Any other active connections, just increment from the Wireless Network by 500...

To get to these settings:

Start => ncpa.cpl => right click on the connection => Properties => select TCP/IPv4 protocl => Properties => Advanced… => uncheck “Automatic metric” => enter the appropriate value (see above).  click OK to close the “Advanced TCP/IP settings,” OK to close the “TCP/IPv4 Properties,” and OK again to close “XXX Connection Properties” windows.

  1. Setting permanent static routes.  I believe this step is not necessary, and I recommend only trying this after implementing 1-3 above if you are still having issues with shared variables.  Setting permanent static routes could lead to confusion down the line if a computer is repurposed for another task using different network settings and someone doesn’t remember to delete the static routes.

Start => All Programs => Accessories => right click on “Command Prompt” and select run as Administrator.  Click Yes to allow UAC to run the program with Administrative privileges.  This example assumes that the wired network connection uses a statically assigned network address of 192.168.1.50, and that using the command shown in 5 below you determine that the wired ethernet adapter is interface 11:

route add -p 192.168.1.0 mask 255.255.255.0  metric 10 IF 11

The “-p” makes this a persistent route that survives a reboot.  You can test a route add statement without the -p.  If it causes problems, rebooting or shutting off and restarting the computer should clear that route.  If you want to remove the persistent rout entered above you could use the following command:

route delete 192.168.1.0

  1. netstat -rn - A useful command prompt command to look at the routing table, and to determine the interface number for a particular adapter.


Windows 10 Issues


    Windows Updates


    Among other changes, Windows 10 has locked down the options for how Windows Updates are installed. Without going in to more advanced settings, one cannot prevent the computer from rebooting on its own after an update. One way to prevent this in Windows 10 is as follows:
    1. Search for Group Policy in the Control Panel. This should launch the Local Group Policy Editor.
    2. Under Administrative Templates, expand Windows Components. Then click on Windows Update.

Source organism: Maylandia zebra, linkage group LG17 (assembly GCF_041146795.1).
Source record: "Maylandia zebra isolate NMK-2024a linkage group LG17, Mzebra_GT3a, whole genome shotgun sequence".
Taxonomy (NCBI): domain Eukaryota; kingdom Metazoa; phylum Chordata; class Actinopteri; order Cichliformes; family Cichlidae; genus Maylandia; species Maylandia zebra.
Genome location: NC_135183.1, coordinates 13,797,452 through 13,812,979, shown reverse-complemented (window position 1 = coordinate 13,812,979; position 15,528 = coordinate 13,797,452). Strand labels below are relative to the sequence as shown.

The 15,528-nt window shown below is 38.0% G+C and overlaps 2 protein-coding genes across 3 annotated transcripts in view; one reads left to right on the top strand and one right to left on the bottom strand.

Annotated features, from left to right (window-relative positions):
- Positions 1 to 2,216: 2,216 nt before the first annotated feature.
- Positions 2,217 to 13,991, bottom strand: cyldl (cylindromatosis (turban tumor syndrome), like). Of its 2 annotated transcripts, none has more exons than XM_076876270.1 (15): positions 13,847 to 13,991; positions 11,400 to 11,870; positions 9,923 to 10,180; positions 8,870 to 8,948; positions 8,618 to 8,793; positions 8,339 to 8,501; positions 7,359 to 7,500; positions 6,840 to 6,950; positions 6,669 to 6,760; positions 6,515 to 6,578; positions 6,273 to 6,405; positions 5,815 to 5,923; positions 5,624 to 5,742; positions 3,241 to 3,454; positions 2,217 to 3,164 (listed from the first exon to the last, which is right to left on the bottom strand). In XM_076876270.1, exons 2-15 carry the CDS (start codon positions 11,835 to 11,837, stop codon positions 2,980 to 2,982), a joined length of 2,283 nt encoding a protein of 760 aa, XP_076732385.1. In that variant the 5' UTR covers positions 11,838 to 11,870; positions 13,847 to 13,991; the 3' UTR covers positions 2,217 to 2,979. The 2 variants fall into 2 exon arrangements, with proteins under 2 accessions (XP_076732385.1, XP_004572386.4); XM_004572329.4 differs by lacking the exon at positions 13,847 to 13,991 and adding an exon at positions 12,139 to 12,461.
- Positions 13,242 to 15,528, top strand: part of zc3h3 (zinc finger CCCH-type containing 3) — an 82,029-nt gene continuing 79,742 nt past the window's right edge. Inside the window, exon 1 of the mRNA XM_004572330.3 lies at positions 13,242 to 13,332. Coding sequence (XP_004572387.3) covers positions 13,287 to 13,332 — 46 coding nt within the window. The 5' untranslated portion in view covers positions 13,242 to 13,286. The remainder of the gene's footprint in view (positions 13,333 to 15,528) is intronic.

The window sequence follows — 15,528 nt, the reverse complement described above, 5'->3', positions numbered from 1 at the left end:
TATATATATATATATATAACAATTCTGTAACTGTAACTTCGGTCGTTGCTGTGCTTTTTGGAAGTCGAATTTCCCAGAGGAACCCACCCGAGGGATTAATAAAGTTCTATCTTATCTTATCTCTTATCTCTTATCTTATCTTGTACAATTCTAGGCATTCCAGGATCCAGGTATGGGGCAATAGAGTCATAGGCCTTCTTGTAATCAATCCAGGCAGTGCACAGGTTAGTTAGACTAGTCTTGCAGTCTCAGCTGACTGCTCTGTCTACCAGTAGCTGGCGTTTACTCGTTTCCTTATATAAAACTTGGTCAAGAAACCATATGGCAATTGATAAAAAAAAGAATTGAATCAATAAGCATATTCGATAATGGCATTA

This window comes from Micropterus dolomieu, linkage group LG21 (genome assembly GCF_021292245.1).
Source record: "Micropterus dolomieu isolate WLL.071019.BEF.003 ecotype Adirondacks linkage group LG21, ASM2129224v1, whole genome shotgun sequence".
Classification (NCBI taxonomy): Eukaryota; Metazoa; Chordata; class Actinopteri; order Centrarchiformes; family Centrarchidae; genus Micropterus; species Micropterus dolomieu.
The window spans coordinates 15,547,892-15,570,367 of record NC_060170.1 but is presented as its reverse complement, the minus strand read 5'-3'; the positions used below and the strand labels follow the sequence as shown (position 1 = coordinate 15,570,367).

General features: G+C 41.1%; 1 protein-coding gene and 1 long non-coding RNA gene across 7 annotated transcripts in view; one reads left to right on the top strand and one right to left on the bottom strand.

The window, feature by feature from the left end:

3. In the left pane, double click on Configure Automatic Updates. This opens another dialog box.
    4. Select Enabled near the top.
    5. Select "3 - Auto download and notify for install" or whichever option is most appropriate for your system in the lower left.
    6. Click on OK.
    7. These changes will not take effect until the system checks for Windows Updates once. To force this check, search for Windows Update in the Control Panel, then press the "Check for updates" button.
    If the above configuration is used, updates will be downloaded to the computer in the background, but only installed when the operator chooses. For some systems, it may be better to prevent updates from being downloaded completely. Note that with this tweak, the OS will still enforce a reboot within a few days after you allow it to install an update.

    To prevent the OS from ever rebooting the computer when a user is logged in, launch gpedit.msc from a cmd window. Navigate to Computer Configuration/Administrative Templates/Windows Components/Windows Update. Double click on "No auto-restart with logged on users for scheduled automatic updates installations". Enable it and click apply. This can done by editing the registry using Regedit and making the key "HKEY_LOCAL_MACHINE\SOFTWARE\Policies\Microsoft\Windows\WindowsUpdate\AU" NoAutoRebootWithLoggedOnUsers (DWORD) have a value of 1.
    For Home edition, it is not possible to edit Group Policies. This link has information on another way to prevent Windows from rebooting itself.
    Even after the above edits, it Windows will still try to push certain updates. Once they have been received, it will eventually force a reboot. The only way to prevent this type of forced reboot is to prevent the forced updates from being installed. This link has information on how to do that.


Recommendations for Operating a Windows Data Acquisition Computer


    Once a data acquisition system has been set up, there are several common-sense guidelines for how it should be maintained and operated. Two cases are described here. The first, which is less common, applies to systems that are not connected to the internet. The second applies to data acquisition systems that are connected to the internet. The final section includes general recommendations relevant to both types of systems.


Network-Isolated Data Acquisition Systems